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BP (BP) presently trades at $46.80 and its 52-week High at $48.03 is clearly in reach. BP produced capital gains of 10% so far this year and the stock is up 14% over the last 52 weeks. Over longer performance measurement periods, the company underperforms its peers substantially. The peer group against which BP is benchmarked below consists of Exxon Mobil (XOM), ConocoPhillips (COP), Chevron (CVX) and Total (TOT). BP's capital return over the last five years has, in fact, been flat. The large decline in share price depicted in the chart (April-June 2010) represents the reaction of the market to BP's Deepwater Horizon oil spill: In a matter of two months BP has lost 55% of its market capitalization.

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After the Deepwater Horizon explosion and the subsequent oil spill in the Gulf of Mexico, BP's valuation reflected extreme pessimism with regard to anticipated settlements and litigation costs. It is difficult at this point in time to name the exact amount of damage caused to businesses and the environment and I suggest that a lot of claims brought forward by plaintiffs are exaggerated.

At the height of the oil spill the usual panic headlines dominated publications. Time Magazine asked whether BP was actually headed for bankruptcy (article). I always found this approach to be extremely negative because BP achieves about +$20 billion a year in operating cash flow and could have more or less comfortably afforded to pay even high amounts of claims. Now, things have moved forward and BP has entered the litigation phase. A federal judge recently halted payments to businesses that have filed compensation claims (source):

NEW ORLEANS (AP) -- A federal judge has temporarily suspended BP oil spill settlement payments to businesses while he reconsiders the company's arguments against compensating those that cannot trace losses directly to the nation's worst offshore oil spill.

Judge Carl Barbier issued an order Thursday noting the claims office will continue taking and processing business claims but won't make final decisions or payments until the matter is settled.

BP is trying to block what could be hundreds of millions of dollars in payments to Gulf Coast businesses.

This is a big victory for BP and it is likely that BP will ultimately pay significantly less than what investors originally thought. My previous remarks with regard to BP's settlement record remain valid. In a related BP article I have written that BP's additional charges for restoration costs were relatively minor and a big portion of charges had already been accounted for:

BP recognized a cumulative charge of $42.5 billion in relation to the 2010 Deepwater Horizon explosion and subsequent oil spill in the Gulf of Mexico. In Q3 2013 another $40 million was added in relation to restoration costs. At the end of the third quarter BP had $700 million of headroom left in the $20 billion trust fund established in 2010 which is included in the total cumulative net charge of $42.5 billion. If BP exhausts the $700 million left in the trust fund, additional costs will be charged right to the P&L. I think that the majority of claims have now been accounted for and charges/payments in the future will be marginal and declining.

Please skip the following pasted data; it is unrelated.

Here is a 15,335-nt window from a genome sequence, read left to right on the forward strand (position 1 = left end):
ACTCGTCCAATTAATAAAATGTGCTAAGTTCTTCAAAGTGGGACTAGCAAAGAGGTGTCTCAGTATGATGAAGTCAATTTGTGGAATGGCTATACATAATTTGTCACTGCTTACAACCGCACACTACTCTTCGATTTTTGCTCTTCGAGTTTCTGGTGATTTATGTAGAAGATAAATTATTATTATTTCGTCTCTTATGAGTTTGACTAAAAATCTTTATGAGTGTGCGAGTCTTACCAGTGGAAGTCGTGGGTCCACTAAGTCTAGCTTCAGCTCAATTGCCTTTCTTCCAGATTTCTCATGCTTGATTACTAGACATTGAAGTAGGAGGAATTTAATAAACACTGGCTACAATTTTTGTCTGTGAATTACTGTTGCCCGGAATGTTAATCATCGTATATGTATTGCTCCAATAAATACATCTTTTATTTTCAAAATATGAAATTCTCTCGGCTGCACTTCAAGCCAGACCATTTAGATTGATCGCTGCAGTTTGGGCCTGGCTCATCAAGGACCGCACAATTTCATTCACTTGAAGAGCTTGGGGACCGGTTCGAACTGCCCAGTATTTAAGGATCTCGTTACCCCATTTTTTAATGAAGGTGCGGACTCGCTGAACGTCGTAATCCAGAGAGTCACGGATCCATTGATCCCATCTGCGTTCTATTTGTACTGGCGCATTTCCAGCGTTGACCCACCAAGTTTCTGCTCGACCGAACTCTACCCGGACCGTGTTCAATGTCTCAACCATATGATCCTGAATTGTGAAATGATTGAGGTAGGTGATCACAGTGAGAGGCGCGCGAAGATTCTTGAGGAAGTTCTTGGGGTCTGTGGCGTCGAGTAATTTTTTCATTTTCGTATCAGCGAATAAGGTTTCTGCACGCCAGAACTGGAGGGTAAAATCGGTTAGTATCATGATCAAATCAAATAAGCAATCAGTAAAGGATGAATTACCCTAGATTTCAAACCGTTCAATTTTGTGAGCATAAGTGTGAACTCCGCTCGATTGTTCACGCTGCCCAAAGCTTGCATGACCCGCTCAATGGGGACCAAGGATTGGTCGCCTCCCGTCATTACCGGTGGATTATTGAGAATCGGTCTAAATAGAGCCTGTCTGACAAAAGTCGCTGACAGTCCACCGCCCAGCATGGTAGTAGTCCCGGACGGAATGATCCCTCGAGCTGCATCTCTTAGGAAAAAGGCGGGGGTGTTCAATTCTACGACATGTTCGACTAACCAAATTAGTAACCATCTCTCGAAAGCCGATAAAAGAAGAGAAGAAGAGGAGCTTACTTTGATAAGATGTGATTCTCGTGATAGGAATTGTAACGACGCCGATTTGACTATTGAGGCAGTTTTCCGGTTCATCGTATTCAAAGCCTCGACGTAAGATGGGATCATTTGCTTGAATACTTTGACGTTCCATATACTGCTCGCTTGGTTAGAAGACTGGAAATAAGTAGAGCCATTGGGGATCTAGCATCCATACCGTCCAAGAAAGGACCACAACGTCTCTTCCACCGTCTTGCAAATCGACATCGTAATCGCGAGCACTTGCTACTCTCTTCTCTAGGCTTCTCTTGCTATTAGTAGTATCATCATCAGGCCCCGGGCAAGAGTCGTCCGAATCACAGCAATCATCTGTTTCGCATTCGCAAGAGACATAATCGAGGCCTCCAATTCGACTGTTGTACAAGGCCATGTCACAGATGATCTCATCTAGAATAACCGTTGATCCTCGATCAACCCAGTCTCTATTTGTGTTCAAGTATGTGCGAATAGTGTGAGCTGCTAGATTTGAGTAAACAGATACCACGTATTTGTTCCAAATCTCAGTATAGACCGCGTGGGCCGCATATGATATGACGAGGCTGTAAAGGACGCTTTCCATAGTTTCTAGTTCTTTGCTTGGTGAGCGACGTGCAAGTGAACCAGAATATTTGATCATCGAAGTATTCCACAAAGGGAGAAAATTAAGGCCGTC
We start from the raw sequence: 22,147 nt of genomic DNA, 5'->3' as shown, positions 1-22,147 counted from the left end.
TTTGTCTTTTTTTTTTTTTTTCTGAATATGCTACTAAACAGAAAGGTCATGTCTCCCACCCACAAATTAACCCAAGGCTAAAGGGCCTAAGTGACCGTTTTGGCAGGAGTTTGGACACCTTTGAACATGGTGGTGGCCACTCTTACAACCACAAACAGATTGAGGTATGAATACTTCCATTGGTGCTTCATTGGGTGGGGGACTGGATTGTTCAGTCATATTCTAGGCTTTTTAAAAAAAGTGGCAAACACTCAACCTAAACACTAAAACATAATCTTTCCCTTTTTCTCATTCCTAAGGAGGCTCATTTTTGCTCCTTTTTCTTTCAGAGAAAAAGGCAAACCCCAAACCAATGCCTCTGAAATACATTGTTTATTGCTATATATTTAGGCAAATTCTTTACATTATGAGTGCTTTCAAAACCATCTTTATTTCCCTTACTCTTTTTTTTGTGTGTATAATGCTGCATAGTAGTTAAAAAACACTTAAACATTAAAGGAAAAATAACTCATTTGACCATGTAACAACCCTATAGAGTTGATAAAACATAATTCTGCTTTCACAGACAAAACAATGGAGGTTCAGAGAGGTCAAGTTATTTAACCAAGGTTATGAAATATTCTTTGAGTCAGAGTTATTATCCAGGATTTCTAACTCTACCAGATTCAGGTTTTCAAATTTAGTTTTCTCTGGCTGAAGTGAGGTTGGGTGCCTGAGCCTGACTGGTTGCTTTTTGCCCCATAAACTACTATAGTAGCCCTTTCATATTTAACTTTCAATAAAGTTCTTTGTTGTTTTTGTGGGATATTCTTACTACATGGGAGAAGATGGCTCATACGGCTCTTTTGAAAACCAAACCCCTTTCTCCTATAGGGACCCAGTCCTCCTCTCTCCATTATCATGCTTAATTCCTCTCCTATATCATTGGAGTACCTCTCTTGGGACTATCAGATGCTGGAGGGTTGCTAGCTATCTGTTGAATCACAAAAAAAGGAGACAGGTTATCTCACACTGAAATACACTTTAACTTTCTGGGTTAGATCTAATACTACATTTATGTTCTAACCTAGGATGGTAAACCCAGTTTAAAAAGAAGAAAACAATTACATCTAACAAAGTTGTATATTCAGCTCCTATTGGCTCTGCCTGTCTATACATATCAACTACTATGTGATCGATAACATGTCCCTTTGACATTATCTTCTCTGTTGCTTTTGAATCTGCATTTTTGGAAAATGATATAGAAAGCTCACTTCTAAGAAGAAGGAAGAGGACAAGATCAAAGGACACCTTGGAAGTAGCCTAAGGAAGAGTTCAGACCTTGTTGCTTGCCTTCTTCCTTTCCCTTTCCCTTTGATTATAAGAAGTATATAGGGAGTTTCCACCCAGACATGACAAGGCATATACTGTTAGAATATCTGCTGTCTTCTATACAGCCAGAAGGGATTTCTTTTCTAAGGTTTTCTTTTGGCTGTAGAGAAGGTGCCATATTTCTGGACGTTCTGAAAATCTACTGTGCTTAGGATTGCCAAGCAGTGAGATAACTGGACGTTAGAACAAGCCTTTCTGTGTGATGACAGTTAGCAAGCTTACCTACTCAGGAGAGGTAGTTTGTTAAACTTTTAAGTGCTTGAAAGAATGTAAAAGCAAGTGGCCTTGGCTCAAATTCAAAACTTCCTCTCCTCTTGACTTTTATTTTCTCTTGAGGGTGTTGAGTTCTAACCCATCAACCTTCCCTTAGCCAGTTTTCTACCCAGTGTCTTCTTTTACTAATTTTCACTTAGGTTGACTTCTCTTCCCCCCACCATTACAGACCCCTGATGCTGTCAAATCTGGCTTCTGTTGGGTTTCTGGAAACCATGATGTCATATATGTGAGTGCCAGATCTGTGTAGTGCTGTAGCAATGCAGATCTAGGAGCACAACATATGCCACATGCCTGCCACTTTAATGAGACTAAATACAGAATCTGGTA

Low P/E valuation in a lowly valued large-cap energy group

Worries are sometimes a good thing. They are good when they drive the valuation of a first-class, profitable business with global operations to such low valuations that the margin of error is minimal. BP currently trades at only 9x forward earnings giving long-term oriented investors a great deal in my opinion. A final settlement should furthermore be a huge catalyst for the stock.

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Just as important as a low valuation is BP's dividend yield. BP has one of the highest yields in the sector and actually pays a higher yield than some REITs and master limited partnerships. BP now pays nearly 5% while other large-cap US energy companies pay between 2.6-3.9%.

An updated summary valuation- and dividend table is provided below:

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Conclusion

Even though BP ran up 13% over the last three month, the company is still suffering from the aftermath of the Gulf of Mexico oil spill and settlement risk hangs over the stock. BP has the resources at hand to deal with further settlements which I estimate to be marginal. BP still provides investors with a deep discount to intrinsic value as the company merely demands a multiple of nine times forward earnings. Also, the entire sector appears to be undervalued at a multiple of just about 10x forward earnings. In addition, investors get to enjoy a relatively high dividend yield approaching 5%. I believe the company has meaningful upside potential once the company has worked through its settlement process. Strong long-term BUY on valuation, yield, recent court win to block settlement payments and strong cash flow generation.

Source: Should You Still Buy BP At $47?